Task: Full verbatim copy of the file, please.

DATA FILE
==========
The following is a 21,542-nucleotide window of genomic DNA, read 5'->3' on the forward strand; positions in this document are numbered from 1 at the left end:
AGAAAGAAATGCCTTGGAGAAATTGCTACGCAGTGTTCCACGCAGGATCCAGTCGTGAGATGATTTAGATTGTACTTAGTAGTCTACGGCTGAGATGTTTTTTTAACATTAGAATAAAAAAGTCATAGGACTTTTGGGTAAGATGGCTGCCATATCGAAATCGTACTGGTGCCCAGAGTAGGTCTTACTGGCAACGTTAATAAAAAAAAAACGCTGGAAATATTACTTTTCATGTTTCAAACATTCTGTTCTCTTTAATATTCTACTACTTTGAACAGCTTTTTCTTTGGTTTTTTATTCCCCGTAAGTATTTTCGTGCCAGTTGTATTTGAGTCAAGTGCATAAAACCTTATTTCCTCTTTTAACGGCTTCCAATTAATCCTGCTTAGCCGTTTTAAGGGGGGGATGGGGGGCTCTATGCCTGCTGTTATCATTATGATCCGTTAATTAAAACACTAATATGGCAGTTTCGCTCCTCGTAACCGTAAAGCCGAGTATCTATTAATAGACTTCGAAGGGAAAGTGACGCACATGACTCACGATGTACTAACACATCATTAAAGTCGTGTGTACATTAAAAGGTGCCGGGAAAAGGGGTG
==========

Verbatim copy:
The following is a 21,542-nucleotide window of genomic DNA, read 5'->3' on the forward strand; positions in this document are numbered from 1 at the left end:
AGAAAGAAATGCCTTGGAGAAATTGCTACGCAGTGTTCCACGCAGGATCCAGTCGTGAGATGATTTAGATTGTACTTAGTAGTCTACGGCTGAGATGTTTTTTTAACATTAGAATAAAAAAGTCATAGGACTTTTGGGTAAGATGGCTGCCATATCGAAATCGTACTGGTGCCCAGAGTAGGTCTTACTGGCAACGTTAATAAAAAAAAAACGCTGGAAATATTACTTTTCATGTTTCAAACATTCTGTTCTCTTTAATATTCTACTACTTTGAACAGCTTTTTCTTTGGTTTTTTATTCCCCGTAAGTATTTTCGTGCCAGTTGTATTTGAGTCAAGTGCATAAAACCTTATTTCCTCTTTTAACGGCTTCCAATTAATCCTGCTTAGCCGTTTTAAGGGGGGGATGGGGGGCTCTATGCCTGCTGTTATCATTATGATCCGTTAATTAAAACACTAATATGGCAGTTTCGCTCCTCGTAACCGTAAAGCCGAGTATCTATTAATAGACTTCGAAGGGAAAGTGACGCACATGACTCACGATGTACTAACACATCATTAAAGTCGTGTGTACATTAAAAGGTGCCGGGAAAAGGGGTG